Water for adjusting (or soy milk if you like, see Step 10)
about 50 g
Total sugar 2.24 g/377.7 kcal
Preheat the oven to 180°C.
If using raw okara, you can use as-is. If using dried, use water to rehydrate (following the package instructions).
Combine the eggs, olive oil, artificial sugar, and vanilla oil (vanilla essence) in a bowl and mix well with a whisk.
Add the okara from Step 2 and mix with a rubber spatula. Adjust as needed with water until the batter is thick and drops from the spatula.
Grease the pound cake pan with oil, line with parchment paper, and pour the batter into the pan (packing into the pan). Bake in an oven preheated to 180°C for 40 minutes (adjust as needed).
When a skewer stuck into the cake comes out clean, it's ready. It's soft, so remove carefully from the pan so that it doesn't crumble. (Be careful not to burn yourself.)
Once the cake has cooled, wrap in plastic wrap. Let chill in the refrigerator for half a day, then enjoy. It's made with okara, so drink up with fluids to keep your stomach full for the rest of the day.
Note: If you remove the cake immediately after baking, it will easily crumble. So, if you're worried about it crumbling, wait until it cools before removing from the pan.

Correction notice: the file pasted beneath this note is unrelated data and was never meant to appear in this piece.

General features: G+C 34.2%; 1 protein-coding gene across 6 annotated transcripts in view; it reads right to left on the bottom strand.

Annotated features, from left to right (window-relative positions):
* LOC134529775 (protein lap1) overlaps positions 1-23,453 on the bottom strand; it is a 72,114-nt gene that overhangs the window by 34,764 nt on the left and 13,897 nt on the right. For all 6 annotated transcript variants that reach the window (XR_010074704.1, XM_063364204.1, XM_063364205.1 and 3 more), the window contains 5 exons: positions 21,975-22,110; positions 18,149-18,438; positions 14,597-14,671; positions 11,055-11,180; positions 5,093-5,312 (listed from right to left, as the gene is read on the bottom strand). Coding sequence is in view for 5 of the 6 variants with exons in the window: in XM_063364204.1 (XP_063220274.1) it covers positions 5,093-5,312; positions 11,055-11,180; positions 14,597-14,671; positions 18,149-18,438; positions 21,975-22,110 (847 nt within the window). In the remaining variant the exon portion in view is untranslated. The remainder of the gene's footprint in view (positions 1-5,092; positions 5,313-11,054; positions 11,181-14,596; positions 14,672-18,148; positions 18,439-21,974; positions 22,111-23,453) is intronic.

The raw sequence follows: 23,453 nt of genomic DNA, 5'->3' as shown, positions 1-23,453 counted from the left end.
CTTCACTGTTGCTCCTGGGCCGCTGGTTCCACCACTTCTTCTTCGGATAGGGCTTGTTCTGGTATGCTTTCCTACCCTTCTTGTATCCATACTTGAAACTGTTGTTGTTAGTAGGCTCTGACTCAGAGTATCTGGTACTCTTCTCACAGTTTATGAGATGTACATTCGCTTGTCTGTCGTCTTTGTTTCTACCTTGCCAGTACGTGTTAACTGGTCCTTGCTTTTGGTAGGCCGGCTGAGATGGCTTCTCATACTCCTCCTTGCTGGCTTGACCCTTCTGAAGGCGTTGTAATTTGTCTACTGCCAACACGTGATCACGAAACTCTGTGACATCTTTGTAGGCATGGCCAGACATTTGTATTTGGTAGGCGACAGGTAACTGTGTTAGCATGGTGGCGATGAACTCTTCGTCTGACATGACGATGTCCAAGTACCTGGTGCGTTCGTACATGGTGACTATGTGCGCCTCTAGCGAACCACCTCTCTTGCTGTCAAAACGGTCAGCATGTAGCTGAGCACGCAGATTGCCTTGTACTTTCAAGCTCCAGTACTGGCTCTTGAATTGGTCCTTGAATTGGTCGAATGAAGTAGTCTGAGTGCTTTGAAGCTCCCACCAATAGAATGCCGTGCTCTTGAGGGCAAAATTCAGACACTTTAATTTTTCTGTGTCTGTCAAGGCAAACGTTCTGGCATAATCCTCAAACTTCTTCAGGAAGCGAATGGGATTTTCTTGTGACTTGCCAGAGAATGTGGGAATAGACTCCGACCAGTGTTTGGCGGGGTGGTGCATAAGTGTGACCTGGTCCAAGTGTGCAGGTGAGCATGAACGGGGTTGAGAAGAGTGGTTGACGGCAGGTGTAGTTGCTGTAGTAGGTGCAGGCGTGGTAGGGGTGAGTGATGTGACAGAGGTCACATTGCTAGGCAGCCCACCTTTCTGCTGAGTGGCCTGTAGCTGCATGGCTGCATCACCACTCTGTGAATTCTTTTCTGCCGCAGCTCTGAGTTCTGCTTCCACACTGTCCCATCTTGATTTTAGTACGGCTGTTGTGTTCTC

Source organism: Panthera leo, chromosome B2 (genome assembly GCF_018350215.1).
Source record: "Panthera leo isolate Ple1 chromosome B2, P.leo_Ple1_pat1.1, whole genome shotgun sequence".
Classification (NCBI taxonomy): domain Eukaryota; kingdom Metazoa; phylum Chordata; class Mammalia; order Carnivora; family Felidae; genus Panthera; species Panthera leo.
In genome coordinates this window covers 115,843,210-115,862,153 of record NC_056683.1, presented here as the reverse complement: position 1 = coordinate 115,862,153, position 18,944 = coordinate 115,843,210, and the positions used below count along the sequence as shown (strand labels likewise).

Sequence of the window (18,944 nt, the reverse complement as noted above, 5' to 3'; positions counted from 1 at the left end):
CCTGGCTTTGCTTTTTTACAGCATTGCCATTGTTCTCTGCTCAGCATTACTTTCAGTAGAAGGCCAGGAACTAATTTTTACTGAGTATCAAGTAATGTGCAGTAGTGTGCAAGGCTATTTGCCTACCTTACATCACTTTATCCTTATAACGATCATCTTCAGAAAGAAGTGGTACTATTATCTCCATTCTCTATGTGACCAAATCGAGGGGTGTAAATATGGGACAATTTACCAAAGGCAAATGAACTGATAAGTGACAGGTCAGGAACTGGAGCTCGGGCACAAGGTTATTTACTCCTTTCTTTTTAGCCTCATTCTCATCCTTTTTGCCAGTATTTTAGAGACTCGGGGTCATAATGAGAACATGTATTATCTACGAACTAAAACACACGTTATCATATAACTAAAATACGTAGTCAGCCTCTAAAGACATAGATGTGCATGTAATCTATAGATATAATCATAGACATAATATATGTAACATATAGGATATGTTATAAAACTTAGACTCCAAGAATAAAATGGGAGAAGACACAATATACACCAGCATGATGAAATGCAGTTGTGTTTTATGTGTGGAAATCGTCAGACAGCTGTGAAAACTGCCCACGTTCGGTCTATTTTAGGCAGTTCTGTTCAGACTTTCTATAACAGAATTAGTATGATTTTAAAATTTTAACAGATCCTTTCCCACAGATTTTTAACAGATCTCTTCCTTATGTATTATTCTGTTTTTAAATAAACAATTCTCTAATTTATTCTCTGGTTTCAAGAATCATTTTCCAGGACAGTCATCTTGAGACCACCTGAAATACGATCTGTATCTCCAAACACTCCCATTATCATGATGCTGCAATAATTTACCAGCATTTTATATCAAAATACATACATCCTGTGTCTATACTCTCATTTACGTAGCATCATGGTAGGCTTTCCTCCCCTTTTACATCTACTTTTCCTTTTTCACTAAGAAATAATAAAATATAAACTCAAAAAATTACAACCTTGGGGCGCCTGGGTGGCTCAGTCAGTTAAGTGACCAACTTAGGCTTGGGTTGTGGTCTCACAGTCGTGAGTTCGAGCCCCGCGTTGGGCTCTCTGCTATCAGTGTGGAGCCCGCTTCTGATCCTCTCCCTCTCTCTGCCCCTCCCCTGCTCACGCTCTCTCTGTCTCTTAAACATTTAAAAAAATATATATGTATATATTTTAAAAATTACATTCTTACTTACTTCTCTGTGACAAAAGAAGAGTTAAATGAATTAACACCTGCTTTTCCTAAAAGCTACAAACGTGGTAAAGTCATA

It can be frozen. If you place it in the refrigerator at night, it will be ready to eat in the morning. If you freeze it, it will become even more moist.
I switched out black tea for the water and added 0.5 g of cinnamon and 25 g of walnuts. You can add any nuts or fruits you like to create variations.
I switched the water with 40 g of soy milk. It is delicious and melts in your mouth. Other than soy milk, you can use other ingredients such as milk or vegetable juice.
Try increasing the ingredients by 50% and bake in the same mold for about 70 minutes.
It doesn't really expand, so if you press shapes into the dough with a cookie cutter, the image will remain. When you eat it, you'll be cutting through the design, so it's just for looks.
This is the dried okara I used (4 x concentrate). This time, I used 40 g and added 160 g of water to create a total of 200 g.
Story Behind this Recipe
I received a lot of okara, so I made a pound cake. I wanted to make it as low-sugar as possible, so I used simple ingredients. It's almost like a moist version of usual steamed bread?
By using 30 g of artificial sugar for the sugar, it is moderately sweet (adjust to taste). If you don't let it sit for a bit, the okara will be rather mushy and not very delicious. It will probably spoil quickly, so store in the refrigerator or freezer.